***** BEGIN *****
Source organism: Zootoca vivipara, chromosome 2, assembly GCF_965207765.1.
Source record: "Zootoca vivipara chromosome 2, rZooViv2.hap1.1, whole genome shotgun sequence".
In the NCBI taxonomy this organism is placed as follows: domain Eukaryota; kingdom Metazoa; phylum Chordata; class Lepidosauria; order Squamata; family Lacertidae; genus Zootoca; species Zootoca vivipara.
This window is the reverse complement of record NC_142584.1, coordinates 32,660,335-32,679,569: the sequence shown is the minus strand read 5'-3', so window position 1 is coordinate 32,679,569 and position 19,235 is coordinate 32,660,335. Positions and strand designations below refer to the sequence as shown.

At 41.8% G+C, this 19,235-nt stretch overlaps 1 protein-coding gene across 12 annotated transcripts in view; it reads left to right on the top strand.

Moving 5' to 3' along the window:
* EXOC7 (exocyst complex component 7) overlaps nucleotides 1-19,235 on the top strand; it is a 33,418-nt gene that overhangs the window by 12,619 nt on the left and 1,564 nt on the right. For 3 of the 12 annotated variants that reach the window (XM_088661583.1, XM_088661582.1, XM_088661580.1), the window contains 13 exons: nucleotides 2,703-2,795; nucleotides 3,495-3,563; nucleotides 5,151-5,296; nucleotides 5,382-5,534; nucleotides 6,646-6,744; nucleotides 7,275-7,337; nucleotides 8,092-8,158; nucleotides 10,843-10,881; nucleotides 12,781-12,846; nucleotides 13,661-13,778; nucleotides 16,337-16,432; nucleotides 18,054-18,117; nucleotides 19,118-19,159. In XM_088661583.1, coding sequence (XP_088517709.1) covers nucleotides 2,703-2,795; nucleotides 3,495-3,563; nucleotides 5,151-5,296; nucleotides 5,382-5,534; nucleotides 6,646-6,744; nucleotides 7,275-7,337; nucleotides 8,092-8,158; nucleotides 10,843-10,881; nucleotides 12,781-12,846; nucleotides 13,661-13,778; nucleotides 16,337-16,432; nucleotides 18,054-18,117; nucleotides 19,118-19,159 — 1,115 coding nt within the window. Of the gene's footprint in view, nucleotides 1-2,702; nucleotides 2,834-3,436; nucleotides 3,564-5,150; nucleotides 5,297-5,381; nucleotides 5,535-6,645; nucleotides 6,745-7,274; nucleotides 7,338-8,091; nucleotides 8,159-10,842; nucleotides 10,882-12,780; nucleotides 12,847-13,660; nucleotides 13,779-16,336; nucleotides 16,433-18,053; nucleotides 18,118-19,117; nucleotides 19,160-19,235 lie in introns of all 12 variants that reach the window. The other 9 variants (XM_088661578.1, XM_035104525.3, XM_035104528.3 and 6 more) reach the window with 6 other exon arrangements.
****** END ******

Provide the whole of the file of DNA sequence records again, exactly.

Source organism: Zootoca vivipara, chromosome 2, assembly GCF_965207765.1.
Source record: "Zootoca vivipara chromosome 2, rZooViv2.hap1.1, whole genome shotgun sequence".
In the NCBI taxonomy this organism is placed as follows: domain Eukaryota; kingdom Metazoa; phylum Chordata; class Lepidosauria; order Squamata; family Lacertidae; genus Zootoca; species Zootoca vivipara.
This window is the reverse complement of record NC_142584.1, coordinates 32,660,335-32,679,569: the sequence shown is the minus strand read 5'-3', so window position 1 is coordinate 32,679,569 and position 19,235 is coordinate 32,660,335. Positions and strand designations below refer to the sequence as shown.

At 41.8% G+C, this 19,235-nt stretch overlaps 1 protein-coding gene across 12 annotated transcripts in view; it reads left to right on the top strand.

Moving 5' to 3' along the window:
* EXOC7 (exocyst complex component 7) overlaps nucleotides 1-19,235 on the top strand; it is a 33,418-nt gene that overhangs the window by 12,619 nt on the left and 1,564 nt on the right. For 3 of the 12 annotated variants that reach the window (XM_088661583.1, XM_088661582.1, XM_088661580.1), the window contains 13 exons: nucleotides 2,703-2,795; nucleotides 3,495-3,563; nucleotides 5,151-5,296; nucleotides 5,382-5,534; nucleotides 6,646-6,744; nucleotides 7,275-7,337; nucleotides 8,092-8,158; nucleotides 10,843-10,881; nucleotides 12,781-12,846; nucleotides 13,661-13,778; nucleotides 16,337-16,432; nucleotides 18,054-18,117; nucleotides 19,118-19,159. In XM_088661583.1, coding sequence (XP_088517709.1) covers nucleotides 2,703-2,795; nucleotides 3,495-3,563; nucleotides 5,151-5,296; nucleotides 5,382-5,534; nucleotides 6,646-6,744; nucleotides 7,275-7,337; nucleotides 8,092-8,158; nucleotides 10,843-10,881; nucleotides 12,781-12,846; nucleotides 13,661-13,778; nucleotides 16,337-16,432; nucleotides 18,054-18,117; nucleotides 19,118-19,159 — 1,115 coding nt within the window. Of the gene's footprint in view, nucleotides 1-2,702; nucleotides 2,834-3,436; nucleotides 3,564-5,150; nucleotides 5,297-5,381; nucleotides 5,535-6,645; nucleotides 6,745-7,274; nucleotides 7,338-8,091; nucleotides 8,159-10,842; nucleotides 10,882-12,780; nucleotides 12,847-13,660; nucleotides 13,779-16,336; nucleotides 16,433-18,053; nucleotides 18,118-19,117; nucleotides 19,160-19,235 lie in introns of all 12 variants that reach the window. The other 9 variants (XM_088661578.1, XM_035104525.3, XM_035104528.3 and 6 more) reach the window with 6 other exon arrangements.